The last time we checked on the status of America’s honey bees, the “bee-pocalyse” had been called off, and things were looking better as of 2017.
The number of U.S. honeybees, a critical component to agricultural production, rose in 2017 from a year earlier, and deaths of the insects attributed to a mysterious malady that’s affected hives in North America and Europe declined, according a U.S. Department of Agriculture honeybee health survey released Tuesday.
The number of commercial U.S. honeybee colonies rose 3 percent to 2.89 million as of April 1, 2017 compared with a year earlier, the Agriculture Department reported. The number of hives lost to Colony Collapse Disorder, a phenomenon of disappearing bees that has raised concerns among farmers and scientists for a decade, was 84,430 in this year’s first quarter, down 27 percent from a year earlier. Year-over-year losses declined by the same percentage in April through June, the most recent data in the survey.
Now a biotech company in Georgia has received conditional approval from the U.S. Department of Agriculture (USDA) for the first vaccine for honeybees.
The company, Dalan Animal Health, which is based in Athens, Ga., developed a prophylactic vaccine that protects honeybees from American foulbrood, an aggressive bacterium that can spread quickly from hive to hive. Previous treatments included burning infected colonies and all of the associated equipment, or using antibiotics. Diamond Animal Health, a manufacturer that is collaborating with Dalan, holds the conditional license.
Dalail Freitak, an associate professor in honeybee research at the Karl-Franzens University of Graz in Austria and chief science officer for Dalan, said the vaccine could help change the way scientists approach animal health.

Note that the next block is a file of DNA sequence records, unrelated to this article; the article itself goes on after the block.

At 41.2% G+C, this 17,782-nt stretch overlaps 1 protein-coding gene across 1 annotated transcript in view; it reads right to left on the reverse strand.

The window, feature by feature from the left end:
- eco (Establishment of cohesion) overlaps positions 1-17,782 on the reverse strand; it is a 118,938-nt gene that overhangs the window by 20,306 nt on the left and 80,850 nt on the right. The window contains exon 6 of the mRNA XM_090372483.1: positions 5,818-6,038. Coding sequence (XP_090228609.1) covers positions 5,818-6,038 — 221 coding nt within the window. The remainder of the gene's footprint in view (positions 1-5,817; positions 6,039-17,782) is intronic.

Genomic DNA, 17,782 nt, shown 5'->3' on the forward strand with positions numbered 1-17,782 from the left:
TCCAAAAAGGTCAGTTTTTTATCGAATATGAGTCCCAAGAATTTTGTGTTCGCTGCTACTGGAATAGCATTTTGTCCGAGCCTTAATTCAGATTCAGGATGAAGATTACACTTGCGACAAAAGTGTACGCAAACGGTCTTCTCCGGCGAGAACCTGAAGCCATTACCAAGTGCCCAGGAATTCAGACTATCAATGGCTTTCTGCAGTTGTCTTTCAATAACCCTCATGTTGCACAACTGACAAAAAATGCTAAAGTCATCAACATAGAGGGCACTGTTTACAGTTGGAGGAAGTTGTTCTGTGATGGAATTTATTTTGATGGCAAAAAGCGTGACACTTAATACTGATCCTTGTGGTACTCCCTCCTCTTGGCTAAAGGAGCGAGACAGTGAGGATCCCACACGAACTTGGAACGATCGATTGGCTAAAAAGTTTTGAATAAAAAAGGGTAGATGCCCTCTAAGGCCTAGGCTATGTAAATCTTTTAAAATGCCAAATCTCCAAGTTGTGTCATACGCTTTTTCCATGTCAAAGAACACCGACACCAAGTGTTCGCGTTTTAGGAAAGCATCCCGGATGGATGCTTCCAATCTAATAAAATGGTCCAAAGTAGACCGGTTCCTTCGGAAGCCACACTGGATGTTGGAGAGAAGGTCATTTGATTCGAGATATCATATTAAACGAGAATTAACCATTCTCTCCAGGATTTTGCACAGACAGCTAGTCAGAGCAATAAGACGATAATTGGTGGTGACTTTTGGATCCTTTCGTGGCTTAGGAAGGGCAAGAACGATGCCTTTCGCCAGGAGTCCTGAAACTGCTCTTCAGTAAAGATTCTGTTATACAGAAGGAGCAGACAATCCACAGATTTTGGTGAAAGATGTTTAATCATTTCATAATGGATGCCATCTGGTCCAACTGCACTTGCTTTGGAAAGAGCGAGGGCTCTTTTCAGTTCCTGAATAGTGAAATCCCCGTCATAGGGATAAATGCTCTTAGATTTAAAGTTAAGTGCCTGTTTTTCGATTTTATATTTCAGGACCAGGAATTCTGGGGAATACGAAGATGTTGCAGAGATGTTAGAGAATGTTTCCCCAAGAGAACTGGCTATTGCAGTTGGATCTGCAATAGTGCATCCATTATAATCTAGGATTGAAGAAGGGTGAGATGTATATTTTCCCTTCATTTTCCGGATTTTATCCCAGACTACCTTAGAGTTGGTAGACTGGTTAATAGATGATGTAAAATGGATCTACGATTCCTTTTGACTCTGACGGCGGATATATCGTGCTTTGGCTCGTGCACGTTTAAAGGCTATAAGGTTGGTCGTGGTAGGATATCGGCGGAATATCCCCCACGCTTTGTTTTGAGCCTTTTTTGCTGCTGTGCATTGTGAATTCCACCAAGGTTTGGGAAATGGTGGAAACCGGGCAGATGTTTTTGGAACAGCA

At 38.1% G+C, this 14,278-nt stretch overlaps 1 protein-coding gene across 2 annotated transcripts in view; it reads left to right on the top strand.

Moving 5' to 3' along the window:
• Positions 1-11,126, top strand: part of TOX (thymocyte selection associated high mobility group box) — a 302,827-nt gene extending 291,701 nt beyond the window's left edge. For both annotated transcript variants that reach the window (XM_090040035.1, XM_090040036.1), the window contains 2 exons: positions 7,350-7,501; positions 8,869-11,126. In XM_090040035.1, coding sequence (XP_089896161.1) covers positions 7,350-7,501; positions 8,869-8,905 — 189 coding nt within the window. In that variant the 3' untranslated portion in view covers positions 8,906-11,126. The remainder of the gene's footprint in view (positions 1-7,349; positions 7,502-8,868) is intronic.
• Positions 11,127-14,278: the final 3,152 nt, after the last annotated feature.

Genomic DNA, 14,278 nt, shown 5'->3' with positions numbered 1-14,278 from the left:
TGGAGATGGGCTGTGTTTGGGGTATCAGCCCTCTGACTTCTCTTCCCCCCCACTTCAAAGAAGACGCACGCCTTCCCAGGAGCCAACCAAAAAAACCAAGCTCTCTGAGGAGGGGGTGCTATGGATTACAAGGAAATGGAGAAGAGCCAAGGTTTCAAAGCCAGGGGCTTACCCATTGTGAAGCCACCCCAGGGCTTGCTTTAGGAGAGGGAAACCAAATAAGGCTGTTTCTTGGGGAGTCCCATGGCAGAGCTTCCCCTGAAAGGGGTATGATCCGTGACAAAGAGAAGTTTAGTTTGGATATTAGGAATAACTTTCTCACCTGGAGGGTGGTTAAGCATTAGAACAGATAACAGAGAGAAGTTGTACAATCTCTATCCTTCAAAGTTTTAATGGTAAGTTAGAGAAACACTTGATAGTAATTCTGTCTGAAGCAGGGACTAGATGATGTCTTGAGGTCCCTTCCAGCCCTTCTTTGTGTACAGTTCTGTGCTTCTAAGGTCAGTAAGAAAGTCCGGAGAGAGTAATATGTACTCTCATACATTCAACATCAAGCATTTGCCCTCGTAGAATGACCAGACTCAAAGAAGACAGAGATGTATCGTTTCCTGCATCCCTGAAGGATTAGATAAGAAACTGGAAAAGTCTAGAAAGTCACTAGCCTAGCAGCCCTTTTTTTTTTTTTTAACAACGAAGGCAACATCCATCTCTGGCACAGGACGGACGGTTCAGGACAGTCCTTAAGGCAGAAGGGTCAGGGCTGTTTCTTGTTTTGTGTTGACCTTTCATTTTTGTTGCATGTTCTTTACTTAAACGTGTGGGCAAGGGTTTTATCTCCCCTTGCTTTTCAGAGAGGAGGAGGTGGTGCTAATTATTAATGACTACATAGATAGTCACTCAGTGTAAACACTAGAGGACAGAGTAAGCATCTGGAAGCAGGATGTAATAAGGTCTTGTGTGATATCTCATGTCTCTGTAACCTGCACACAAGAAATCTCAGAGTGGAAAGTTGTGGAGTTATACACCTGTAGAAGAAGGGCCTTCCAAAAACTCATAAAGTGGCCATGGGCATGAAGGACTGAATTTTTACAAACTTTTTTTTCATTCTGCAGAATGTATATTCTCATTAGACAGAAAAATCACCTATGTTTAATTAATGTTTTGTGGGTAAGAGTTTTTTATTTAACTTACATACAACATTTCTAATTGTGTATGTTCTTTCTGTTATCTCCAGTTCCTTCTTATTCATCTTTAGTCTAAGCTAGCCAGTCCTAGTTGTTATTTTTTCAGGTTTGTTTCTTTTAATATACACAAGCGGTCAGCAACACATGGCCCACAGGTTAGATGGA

“There are millions of beehives all over the world, and they don’t have a good health care system compared to other animals,” she said. “Now we have the tools to improve their resistance against diseases.”
The vaccine is fed to the worker bees and should be available for use soon.
Unlike traditional vaccines, the honeybee vaccine isn’t injected with a syringe. Instead, it’s mixed into “queen feed,” which the worker bees consume, according to Dalan’s statement. The worker bees incorporate the vaccine into royal jelly, which they feed to the queen bee. Once the queen bee has consumed the vaccine-laden royal jelly, “fragments of the vaccine are deposited in her ovaries,” says Dalan. Then the queen’s larvae will be born with immunity to the disease.
Dalan says that the vaccine will be available for purchase in the United States in 2023.
Of course, “experts” will push the “global pollinator crisis” nonetheless.
The global decline of honeybee populations is a serious issue in our modern world. In the US alone, intensive farming techniques, harmful pesticides, and climate change, among other factors, have led to a 90 percent decline in bee populations since 1962, leading to what’s looking to be a ‘global pollinator crisis’.
That incredible loss not only puts natural ecosystems in a vulnerable position, it also risks a third of the global food supply and the basic nutrition of our own species.
A recent study from Harvard University, published in December of last year, found inadequate pollination is reducing the global yield of fruits, vegetables, and nuts by 3 to 5 percent.
As a result, many people will struggle to access healthy food options, leading to an estimated 427,000 excess deaths from ill health.
Let’s hope the vaccine for the honeybees is both safe and effective and doesn’t drive the creation of more potent mutations.DONATE
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